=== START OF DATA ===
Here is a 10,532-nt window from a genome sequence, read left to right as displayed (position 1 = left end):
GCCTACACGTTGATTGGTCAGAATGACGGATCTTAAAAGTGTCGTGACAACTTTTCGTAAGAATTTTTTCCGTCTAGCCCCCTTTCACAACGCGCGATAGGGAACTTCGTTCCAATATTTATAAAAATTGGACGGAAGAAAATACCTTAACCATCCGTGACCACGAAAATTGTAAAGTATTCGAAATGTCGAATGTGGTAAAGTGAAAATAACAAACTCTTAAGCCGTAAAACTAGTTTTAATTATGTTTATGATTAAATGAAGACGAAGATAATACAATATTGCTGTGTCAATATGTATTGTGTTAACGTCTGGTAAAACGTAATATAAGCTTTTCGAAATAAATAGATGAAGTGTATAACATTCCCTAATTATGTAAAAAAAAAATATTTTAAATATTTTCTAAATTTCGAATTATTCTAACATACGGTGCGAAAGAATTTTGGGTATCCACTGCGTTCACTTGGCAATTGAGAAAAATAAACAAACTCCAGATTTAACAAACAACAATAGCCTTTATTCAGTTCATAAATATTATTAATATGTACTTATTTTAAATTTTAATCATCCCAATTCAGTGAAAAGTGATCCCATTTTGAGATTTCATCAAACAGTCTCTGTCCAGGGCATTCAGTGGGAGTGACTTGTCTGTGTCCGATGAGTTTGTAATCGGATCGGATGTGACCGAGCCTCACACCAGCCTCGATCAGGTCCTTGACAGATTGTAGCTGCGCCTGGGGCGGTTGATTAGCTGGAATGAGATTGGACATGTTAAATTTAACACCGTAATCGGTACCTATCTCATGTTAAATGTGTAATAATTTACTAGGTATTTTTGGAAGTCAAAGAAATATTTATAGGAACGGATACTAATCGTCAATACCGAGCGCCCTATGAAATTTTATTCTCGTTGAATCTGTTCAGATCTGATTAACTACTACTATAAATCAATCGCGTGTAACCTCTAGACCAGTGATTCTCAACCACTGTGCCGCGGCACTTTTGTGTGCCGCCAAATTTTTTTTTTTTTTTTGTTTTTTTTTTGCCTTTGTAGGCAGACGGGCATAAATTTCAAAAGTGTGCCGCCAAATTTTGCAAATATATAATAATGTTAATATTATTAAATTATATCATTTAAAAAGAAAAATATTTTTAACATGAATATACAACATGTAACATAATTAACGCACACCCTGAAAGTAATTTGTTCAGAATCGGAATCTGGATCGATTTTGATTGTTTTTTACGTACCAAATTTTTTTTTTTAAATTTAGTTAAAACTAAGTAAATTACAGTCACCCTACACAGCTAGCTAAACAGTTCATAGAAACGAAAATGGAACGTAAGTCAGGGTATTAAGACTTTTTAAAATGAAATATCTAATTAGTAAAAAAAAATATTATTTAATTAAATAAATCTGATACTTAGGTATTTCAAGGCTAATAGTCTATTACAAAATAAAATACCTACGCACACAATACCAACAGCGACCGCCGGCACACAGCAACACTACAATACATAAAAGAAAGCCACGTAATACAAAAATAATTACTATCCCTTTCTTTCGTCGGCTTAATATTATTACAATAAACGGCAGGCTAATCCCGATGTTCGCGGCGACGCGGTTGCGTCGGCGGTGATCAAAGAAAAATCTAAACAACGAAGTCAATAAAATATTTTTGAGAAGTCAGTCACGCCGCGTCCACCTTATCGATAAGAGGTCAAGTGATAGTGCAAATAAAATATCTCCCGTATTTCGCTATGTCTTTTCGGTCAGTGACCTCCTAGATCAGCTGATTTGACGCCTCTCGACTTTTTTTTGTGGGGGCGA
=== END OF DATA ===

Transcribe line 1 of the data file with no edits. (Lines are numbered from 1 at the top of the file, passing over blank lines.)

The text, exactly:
Here is a 10,532-nt window from a genome sequence, read left to right as displayed (position 1 = left end):